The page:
Scala Aquæ Pembrochiana
The responsibility of placing contemporary sculpture within an historic setting is fully recognised by William Pye, and siting Scala Aquæ Pembrochiana in full view of the façade of Wilton House, designed by Inigo Jones c 1650 with additional work by James Wyatt in 1810, was a great test for the contemporary artist. Pye had been introduced to The Earl of Pembroke by Sir Richard Carew Pole, for whom he made Antony Cone in 1996, and met the challenge at Wilton with slight epidation, which he quickly overcame.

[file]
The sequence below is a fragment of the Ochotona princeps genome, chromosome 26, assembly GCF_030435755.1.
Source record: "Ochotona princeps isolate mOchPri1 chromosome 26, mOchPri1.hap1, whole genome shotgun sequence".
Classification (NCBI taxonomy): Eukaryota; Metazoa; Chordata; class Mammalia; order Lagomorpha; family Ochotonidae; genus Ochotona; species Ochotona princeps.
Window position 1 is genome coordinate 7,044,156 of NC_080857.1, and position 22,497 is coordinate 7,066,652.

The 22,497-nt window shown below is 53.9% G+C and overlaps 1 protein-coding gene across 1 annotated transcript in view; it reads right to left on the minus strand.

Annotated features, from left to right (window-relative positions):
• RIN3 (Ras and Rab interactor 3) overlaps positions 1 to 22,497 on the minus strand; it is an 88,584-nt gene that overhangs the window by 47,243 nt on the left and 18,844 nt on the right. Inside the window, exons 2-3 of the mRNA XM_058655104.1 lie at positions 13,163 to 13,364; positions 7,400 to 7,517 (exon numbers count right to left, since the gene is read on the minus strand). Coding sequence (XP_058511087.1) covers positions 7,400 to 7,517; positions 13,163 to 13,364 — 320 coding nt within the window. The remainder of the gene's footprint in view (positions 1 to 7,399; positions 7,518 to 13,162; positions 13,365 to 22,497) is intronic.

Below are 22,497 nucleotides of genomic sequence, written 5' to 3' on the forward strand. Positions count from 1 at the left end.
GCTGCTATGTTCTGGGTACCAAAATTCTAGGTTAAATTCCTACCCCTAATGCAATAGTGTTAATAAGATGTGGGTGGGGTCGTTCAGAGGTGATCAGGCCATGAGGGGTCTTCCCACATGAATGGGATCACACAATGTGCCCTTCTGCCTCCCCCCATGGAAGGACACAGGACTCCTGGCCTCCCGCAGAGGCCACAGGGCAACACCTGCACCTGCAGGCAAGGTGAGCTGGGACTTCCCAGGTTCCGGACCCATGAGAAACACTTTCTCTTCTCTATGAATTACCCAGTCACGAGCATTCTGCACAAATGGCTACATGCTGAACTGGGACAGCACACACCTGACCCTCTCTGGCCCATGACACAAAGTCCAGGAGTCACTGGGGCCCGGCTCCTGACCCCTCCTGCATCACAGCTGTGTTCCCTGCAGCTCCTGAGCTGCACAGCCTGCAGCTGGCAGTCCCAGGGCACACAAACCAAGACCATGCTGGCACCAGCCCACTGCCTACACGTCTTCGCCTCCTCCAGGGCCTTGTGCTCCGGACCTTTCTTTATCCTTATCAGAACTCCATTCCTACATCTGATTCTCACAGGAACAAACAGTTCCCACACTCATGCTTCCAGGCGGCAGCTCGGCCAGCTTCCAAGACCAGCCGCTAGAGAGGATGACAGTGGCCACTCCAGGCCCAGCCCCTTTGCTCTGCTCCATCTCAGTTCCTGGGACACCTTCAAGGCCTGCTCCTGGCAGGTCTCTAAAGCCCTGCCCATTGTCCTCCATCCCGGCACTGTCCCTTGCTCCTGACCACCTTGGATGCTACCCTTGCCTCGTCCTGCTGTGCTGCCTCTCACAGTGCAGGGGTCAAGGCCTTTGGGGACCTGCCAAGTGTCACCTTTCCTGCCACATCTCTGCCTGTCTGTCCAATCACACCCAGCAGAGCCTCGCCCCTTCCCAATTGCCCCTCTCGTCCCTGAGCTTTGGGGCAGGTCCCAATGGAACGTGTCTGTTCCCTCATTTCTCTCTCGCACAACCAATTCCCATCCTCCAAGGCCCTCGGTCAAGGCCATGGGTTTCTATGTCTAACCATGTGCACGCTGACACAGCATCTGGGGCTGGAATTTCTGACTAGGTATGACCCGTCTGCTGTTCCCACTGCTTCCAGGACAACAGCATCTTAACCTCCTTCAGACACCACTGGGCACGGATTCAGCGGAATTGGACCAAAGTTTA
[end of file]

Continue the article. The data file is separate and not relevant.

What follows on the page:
Pye wanted to create a sculpture that would not interrupt the view of Wilton House, but equally he wanted the piece to be fully visible from it. His solution was a simple, stepped, stone structure that related to the house through his use of Portland stone and through its formal symmetry. In setting the sculpture at the intersection of two wide paths, it marks the junction and is symbolic of a gatehouse. Two sets of four wide steps stand facing the house and at right angles to it. Each set has four bronze spouts that pour water into four receiving, rectangular pools. Both sets of steps also face each other in symmetrical alignment across the pathway leading to the house. The sculpture is some hundred metres from the house affording uninterrupted views of the eastern frontage. However, when viewed some fifty metres further away from the house, it appears to frame the façade.